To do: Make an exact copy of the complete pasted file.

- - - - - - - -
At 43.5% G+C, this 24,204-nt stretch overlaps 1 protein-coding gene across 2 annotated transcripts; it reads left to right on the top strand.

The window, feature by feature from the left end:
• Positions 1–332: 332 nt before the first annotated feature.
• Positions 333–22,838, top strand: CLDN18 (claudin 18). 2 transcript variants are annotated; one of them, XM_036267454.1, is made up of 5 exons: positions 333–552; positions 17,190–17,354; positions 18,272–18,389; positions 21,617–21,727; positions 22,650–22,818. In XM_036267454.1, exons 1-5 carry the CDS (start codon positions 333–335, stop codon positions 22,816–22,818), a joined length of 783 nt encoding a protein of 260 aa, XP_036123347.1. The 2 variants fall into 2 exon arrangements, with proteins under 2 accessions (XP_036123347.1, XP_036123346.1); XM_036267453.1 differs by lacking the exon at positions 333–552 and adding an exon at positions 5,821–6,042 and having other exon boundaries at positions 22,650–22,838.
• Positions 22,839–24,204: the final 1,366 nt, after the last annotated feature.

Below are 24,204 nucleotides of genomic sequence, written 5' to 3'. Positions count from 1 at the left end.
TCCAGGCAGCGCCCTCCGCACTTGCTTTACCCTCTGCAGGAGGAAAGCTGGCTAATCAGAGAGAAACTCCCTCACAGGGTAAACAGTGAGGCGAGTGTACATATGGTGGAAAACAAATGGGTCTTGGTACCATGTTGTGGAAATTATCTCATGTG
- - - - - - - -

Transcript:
At 43.5% G+C, this 24,204-nt stretch overlaps 1 protein-coding gene across 2 annotated transcripts; it reads left to right on the top strand.

The window, feature by feature from the left end:
• Positions 1–332: 332 nt before the first annotated feature.
• Positions 333–22,838, top strand: CLDN18 (claudin 18). 2 transcript variants are annotated; one of them, XM_036267454.1, is made up of 5 exons: positions 333–552; positions 17,190–17,354; positions 18,272–18,389; positions 21,617–21,727; positions 22,650–22,818. In XM_036267454.1, exons 1-5 carry the CDS (start codon positions 333–335, stop codon positions 22,816–22,818), a joined length of 783 nt encoding a protein of 260 aa, XP_036123347.1. The 2 variants fall into 2 exon arrangements, with proteins under 2 accessions (XP_036123347.1, XP_036123346.1); XM_036267453.1 differs by lacking the exon at positions 333–552 and adding an exon at positions 5,821–6,042 and having other exon boundaries at positions 22,650–22,838.
• Positions 22,839–24,204: the final 1,366 nt, after the last annotated feature.

Below are 24,204 nucleotides of genomic sequence, written 5' to 3'. Positions count from 1 at the left end.
TCCAGGCAGCGCCCTCCGCACTTGCTTTACCCTCTGCAGGAGGAAAGCTGGCTAATCAGAGAGAAACTCCCTCACAGGGTAAACAGTGAGGCGAGTGTACATATGGTGGAAAACAAATGGGTCTTGGTACCATGTTGTGGAAATTATCTCATGTG